Following Krishna’s statement however, Amazon then announced that it would be putting a 12 month moratorium on police use of its facial recognition technology to give ‘Congress enough time to implement appropriate rules’.

“We’ve advocated that governments should put in place stronger regulations to govern the ethical use of facial recognition technology, and in recent days, Congress appears ready to take on this challenge,” the company said in a post.

It might also be a case of once bitten, twice shy for Amazon. The company has been embarrassed by its algorithms before, famously ditching its AI-powered recruiting engine after it was discovered the system was discriminating against women.

“Its algorithm used all CVs submitted to the company over a 10 year period to learn how to spot the best candidates,” said Maude Lavanchy, research associate, IMD Business School at the time.

“Given the low proportion of women working in the company, as in most technology companies, the algorithm quickly spotted male dominance and thought it was a factor in success.”

Now Microsoft has joined the party, with president Brad Smith declaring the company won’t sell facial recognition technology to US police forces until there are federal laws in place regulating it.

If IBM, Amazon and Microsoft wanted to make a statement about the use and misuse of facial recognition technology – and the behaviour of too many US law officials – now is surely their moment. But neither IBM, Amazon or Microsoft have a significant share of the market either. Rather, key players globally include Unisys and smaller organisations such as FacePhi, NEC, Idemia, Cognitec Systems, Precise Biometrics and Fujitsu.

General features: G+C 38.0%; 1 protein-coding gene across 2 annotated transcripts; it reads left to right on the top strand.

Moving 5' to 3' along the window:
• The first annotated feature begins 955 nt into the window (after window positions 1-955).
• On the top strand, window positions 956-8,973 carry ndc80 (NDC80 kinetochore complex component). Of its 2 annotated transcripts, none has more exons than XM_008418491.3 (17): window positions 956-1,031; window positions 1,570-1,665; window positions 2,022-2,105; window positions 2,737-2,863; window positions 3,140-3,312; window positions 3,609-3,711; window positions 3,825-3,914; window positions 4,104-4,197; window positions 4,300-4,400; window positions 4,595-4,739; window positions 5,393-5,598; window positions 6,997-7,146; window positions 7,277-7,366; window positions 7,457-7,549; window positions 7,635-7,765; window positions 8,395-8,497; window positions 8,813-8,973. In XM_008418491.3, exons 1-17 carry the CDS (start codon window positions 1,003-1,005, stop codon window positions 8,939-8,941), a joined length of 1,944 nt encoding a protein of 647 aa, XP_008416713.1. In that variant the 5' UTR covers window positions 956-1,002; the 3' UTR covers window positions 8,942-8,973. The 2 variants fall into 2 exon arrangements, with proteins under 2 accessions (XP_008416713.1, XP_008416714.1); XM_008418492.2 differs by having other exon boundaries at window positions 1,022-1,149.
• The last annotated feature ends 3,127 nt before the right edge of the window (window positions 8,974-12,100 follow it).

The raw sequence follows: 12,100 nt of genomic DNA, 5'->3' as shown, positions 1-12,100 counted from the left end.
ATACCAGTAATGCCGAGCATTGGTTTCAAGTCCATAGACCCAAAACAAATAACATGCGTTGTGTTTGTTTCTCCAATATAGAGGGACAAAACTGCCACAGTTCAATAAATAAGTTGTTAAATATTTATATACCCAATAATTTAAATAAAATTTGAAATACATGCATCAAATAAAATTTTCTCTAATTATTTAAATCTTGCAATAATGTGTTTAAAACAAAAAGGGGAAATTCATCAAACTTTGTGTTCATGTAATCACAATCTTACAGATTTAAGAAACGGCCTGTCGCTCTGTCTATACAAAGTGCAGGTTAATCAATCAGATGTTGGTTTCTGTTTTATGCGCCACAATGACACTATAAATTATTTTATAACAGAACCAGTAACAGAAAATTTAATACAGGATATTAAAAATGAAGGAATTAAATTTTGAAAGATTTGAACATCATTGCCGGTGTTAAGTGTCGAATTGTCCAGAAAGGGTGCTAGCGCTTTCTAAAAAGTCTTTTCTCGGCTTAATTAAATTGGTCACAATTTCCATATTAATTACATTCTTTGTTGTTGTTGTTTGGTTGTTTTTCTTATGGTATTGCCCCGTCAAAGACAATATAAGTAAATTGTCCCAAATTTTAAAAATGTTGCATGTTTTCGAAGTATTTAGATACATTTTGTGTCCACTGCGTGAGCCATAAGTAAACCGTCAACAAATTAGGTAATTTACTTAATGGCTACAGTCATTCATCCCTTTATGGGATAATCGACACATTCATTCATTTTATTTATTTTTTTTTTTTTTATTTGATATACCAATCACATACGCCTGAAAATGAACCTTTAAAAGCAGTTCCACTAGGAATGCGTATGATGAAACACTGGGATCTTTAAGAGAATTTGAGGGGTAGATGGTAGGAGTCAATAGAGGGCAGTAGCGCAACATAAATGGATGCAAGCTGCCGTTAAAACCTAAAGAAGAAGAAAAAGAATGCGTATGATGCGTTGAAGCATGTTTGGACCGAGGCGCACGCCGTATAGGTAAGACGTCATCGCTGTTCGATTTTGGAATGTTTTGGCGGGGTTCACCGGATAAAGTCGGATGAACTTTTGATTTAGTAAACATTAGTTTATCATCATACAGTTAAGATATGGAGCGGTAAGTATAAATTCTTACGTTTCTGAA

Perhaps a statement needs to be made on this side of the equator too. Earlier this year is was revealed that Australian Federal Police, as well as police forces in Queensland, Victoria and South Australia have been using facial recognition – without supervision or accountability – for some time.

Equally troublingly, Australian police agencies initially denied they were using the service, delivered by controversial facial recognition technology company, Clearview AI.

“The denial held until a list of Clearview AI’s customers was stolen and disseminated, revealing users from the Australian Federal Police as well as the state police in Queensland, Victoria and South Australia,”  says Jake Goldenfein, lecturer at Swinburne University of Technology and board member of the Australian Privacy Foundation.

“This development is particularly concerning as the Department of Home Affairs, which oversees the federal police, is seeking to increase the use of facial recognition and other biometric identity systems.”

It’s a similar situation in New Zealand with recent revelations that police have trialled facial recognition technologies without clearance from, or even the knowledge of, superiors or the Police Commissioner.

Now that those lapses have been made public – and we’ve had announcements from three tech giants – where do we actually stand?

It’s likely not the end of facial recognition technology being used by law enforcement and is almost certainly quite the opposite. Given that’s the case, perhaps now is the time to make sure that the technology is adopted in a way that serves the people who will ultimately have to pay for it.